Texas Court of Appeals in El Paso dismisses attempted appeal from order that postponed ruling on arbitrability pending arbitration-related discovery as unappealable by interlocutory appeal given that the order did not effectively deny arbitration and did not fit any of the categories of arbitration-related orders for which statute authorizes an immediate complaint to the appellate courts by an aggrieved party.
ReadyOne Industries, Inc. v. Simental (Tex.App.- El Paso, Dec. 21, 2012)
OPINION BY JUSTICE ANTCLIFF
In this non-subscriber negligence case, ReadyOne Industries, Inc. brings an interlocutory appeal from the trial court's order permitting arbitration-related discovery. Because the trial court did not rule on the merits of ReadyOne's motion to compel arbitration, but rather expressly postponed its ruling on the motion until after the discovery it had ordered was completed, we dismiss the appeal for want of jurisdiction.
FACTUAL AND PROCEDURAL BACKGROUND
Alleging that she sustained an on-the-job injury, Margarita Simental sued ReadyOne for negligence. After filing an answer, ReadyOne moved to compel arbitration pursuant to an agreement requiring claims of on-the-job injuries to be submitted to binding arbitration. In response, Simental moved for limited discovery on the issue of arbitrability to "develop [her] case, and defend against [ReadyOne's] contentions that a valid arbitration agreement exists[,] . . . [and]. . . to develop or inquire into any factual issues that may preclude or discredit the existence of a valid arbitration agreement."
At the hearing on these matters, Simental argued that because her affidavit, attached to the response to ReadyOne's motion to compel arbitration, raised concerns about fraudulent inducement and no meeting of the minds, discovery on the validity of the arbitration agreement was required. Simental also argued that her claims against ReadyOne are not arbitrable because the Franken Amendment prevents federal contractors from enforcing agreements to arbitrate tort claims related to or arising out of negligent hiring, supervision, or retention. After considering the parties' arguments, the trial court ordered limited discovery on the applicability of the Franken Amendment and on Simental's claims of fraudulent inducement and no meeting of the minds. In its order, the trial court made clear that "[it] has not provided a final ruling on Defendant's Motion to Compel Arbitration and will not provide such ruling until . . . the . . . discovery [ordered] should be complete."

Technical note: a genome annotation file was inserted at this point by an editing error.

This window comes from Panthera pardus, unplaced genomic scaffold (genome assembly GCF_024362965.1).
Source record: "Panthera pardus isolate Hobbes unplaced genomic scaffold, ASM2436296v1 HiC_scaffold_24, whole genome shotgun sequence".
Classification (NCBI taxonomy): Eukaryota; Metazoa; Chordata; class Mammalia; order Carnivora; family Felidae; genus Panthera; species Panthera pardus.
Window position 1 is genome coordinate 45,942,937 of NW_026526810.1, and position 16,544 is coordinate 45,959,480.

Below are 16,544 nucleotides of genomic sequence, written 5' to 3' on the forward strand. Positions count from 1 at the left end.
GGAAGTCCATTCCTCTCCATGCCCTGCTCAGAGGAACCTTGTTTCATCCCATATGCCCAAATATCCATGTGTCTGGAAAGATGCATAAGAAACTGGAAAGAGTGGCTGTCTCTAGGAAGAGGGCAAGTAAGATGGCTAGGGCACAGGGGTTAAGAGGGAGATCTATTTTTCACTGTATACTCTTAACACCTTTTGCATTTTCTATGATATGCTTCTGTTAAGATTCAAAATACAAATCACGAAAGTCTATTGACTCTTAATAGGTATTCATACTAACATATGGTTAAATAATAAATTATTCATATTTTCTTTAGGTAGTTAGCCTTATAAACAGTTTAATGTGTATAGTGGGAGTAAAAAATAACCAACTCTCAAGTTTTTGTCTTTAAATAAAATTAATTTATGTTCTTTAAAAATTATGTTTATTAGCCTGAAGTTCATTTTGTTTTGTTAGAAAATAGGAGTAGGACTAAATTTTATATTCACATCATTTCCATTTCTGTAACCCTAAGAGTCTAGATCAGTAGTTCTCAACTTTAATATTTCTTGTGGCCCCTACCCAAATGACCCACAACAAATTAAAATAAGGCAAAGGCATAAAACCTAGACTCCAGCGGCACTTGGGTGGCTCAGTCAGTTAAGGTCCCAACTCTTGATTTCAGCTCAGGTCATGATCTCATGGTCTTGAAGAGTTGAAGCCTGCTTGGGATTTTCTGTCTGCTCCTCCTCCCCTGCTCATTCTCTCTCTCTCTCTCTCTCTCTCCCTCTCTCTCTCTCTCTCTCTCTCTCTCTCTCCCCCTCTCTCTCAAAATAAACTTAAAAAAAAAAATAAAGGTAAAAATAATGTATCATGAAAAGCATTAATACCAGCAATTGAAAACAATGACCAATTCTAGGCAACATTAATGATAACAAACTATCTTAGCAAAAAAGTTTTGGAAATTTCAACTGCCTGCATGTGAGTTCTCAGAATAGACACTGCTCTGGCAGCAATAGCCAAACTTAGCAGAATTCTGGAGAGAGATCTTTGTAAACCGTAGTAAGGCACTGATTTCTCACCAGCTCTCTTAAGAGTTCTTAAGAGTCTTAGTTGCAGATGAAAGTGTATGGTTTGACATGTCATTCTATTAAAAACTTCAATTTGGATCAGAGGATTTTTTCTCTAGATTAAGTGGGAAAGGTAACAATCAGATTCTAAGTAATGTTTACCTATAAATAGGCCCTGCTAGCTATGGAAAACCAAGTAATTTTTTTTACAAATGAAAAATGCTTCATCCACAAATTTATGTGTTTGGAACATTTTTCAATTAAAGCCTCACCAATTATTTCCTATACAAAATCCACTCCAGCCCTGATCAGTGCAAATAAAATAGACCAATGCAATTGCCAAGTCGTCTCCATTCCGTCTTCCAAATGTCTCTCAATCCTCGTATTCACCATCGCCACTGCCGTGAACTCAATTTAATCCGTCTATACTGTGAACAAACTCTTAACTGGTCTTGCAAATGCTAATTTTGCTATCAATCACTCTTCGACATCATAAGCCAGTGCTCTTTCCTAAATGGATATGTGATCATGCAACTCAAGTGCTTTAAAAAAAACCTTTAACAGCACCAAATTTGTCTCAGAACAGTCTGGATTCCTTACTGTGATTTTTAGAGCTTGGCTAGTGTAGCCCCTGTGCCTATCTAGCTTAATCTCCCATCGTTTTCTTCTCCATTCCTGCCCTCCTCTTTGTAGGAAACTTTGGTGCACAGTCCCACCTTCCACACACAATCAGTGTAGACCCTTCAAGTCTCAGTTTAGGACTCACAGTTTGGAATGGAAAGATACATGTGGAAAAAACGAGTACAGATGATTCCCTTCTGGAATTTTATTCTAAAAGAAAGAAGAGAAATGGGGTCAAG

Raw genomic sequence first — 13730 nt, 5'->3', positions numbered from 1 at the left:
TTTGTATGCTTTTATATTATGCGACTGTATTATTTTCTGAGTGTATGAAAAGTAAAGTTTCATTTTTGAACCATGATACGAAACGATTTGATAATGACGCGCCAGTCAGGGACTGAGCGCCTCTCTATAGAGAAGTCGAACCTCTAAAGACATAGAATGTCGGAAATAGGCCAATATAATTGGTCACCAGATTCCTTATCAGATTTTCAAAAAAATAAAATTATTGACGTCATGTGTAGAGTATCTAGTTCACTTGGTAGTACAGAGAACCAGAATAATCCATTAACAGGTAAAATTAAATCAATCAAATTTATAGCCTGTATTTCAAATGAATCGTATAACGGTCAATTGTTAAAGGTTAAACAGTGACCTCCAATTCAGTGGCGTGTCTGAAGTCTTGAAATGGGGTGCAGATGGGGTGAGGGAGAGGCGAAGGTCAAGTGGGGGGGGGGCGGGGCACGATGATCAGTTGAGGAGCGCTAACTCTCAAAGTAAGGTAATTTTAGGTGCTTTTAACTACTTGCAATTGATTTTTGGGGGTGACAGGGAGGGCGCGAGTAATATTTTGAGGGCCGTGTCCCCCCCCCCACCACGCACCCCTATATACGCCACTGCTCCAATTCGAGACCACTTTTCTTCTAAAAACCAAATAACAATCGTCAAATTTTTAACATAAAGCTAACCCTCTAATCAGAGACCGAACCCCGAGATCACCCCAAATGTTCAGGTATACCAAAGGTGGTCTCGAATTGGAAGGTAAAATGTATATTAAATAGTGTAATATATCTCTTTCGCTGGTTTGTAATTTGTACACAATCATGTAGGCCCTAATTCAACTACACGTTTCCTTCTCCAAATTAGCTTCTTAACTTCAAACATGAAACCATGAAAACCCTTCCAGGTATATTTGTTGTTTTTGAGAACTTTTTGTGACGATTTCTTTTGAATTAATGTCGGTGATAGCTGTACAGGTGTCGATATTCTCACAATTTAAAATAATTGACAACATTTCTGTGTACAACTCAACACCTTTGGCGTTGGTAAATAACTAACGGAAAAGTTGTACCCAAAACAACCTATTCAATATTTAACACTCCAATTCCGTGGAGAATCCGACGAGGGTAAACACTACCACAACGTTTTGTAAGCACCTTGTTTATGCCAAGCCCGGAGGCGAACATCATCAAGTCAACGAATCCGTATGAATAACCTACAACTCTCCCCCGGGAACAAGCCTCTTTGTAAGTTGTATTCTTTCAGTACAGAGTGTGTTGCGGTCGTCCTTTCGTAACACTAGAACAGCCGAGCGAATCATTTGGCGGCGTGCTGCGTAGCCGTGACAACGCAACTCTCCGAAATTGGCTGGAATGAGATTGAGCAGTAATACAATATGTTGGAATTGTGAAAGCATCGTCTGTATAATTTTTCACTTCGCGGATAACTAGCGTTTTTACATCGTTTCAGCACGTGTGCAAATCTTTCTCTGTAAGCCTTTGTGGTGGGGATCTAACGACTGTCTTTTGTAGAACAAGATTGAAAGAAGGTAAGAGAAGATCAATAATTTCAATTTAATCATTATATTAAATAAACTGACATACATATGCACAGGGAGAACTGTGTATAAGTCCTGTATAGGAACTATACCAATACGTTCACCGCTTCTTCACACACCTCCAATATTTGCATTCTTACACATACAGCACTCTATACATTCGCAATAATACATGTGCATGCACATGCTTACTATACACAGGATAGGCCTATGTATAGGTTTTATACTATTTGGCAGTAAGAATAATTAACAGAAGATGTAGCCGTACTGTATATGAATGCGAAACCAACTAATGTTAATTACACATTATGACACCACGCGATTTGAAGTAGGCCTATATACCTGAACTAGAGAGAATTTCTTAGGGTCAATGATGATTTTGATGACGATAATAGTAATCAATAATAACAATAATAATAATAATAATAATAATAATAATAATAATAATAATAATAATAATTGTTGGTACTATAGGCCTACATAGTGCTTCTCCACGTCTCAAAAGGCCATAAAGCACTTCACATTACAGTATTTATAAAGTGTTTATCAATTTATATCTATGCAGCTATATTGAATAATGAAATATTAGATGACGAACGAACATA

ReadyOne contends that the trial court's order is reviewable by interlocutory appeal pursuant to Section 51.016 of the Texas Civil Practice and Remedies Code. See TEX.CIV.PRAC.&REM.CODE ANN. § 51.016 (West Supp. 2012). Simental, on the other hand, argues that ReadyOne cannot bring an interlocutory appeal of the trial court's order under Section 51.016 because the trial court did not rule on the merits of ReadyOne's motion to compel arbitration. We agree.
Standard of Review
Appellate courts have jurisdiction over interlocutory orders permitted by statute. See TEX.CIV.PRAC.&REM.CODE ANN. §§ 51.012 and 51.014 (West Supp. 2012). We strictly construe such statutes because interlocutory orders are a narrow exception to the general rule that interlocutory orders are not immediately appealable. CMH Homes v. Perez, 340 S.W.3d 444, 447-48 (Tex. 2011); Nazareth Hall Nursing Ctr. v. Castro, 374 S.W.3d 590, 593 (Tex.App.-El Paso 2012, no pet.); Lucchese, Inc. v. Solano, 08-11-00101-CV, 2012 WL 2409659, *2 (Tex.App.-El Paso 2012, no pet.). The substance and function of the interlocutory order from which an appeal is taken controls our interlocutory jurisdiction. Castro, 374 S.W.3d at 593; Solano, 2012 WL 2409659, at *3; Texas La Fiesta Auto Sales, LLC v. Belk, 349 S.W.3d 872, 878 (Tex.App.-Houston [14th Dist.] 2011, no pet.). When a party attempts to appeal a non-appealable interlocutory order, we have no jurisdiction except to dismiss the appeal. Cantu Servs., Inc. v. United Freedom Assoc., Inc., 329 S.W.3d 58, 63 (Tex.App.-El Paso 2010, no pet.) (quotation marks omitted).
Section 51.016 of the Texas Civil Practice and Remedies Code provides that in a matter subject to the Federal Arbitration Act (FAA), a party may appeal from an interlocutory order of a district court "under the same circumstances that an appeal from a federal district court's order . . . would be permitted by 9 U.S.C. Section 16." TEX.CIV.PRAC.&REM.CODE ANN. § 51.016 (West Supp. 2012). Section 16 of the FAA identifies the types of orders from which an appeal may be taken. Pursuant to Section 16, an appeal may be taken from:
(1) an order—
(A) refusing a stay of any action under section 3 of this title,
(B) denying a petition under section 4 of this title to order arbitration to proceed,
(C) denying an application under section 206 of this title to compel arbitration,
(D) confirming or denying confirmation of an award or partial award, or
(E) modifying, correcting, or vacating an award;
(2) an interlocutory order granting, continuing, or modifying an injunction against an arbitration that is subject to this title; or
(3) a final decision with respect to an arbitration that is subject to this title.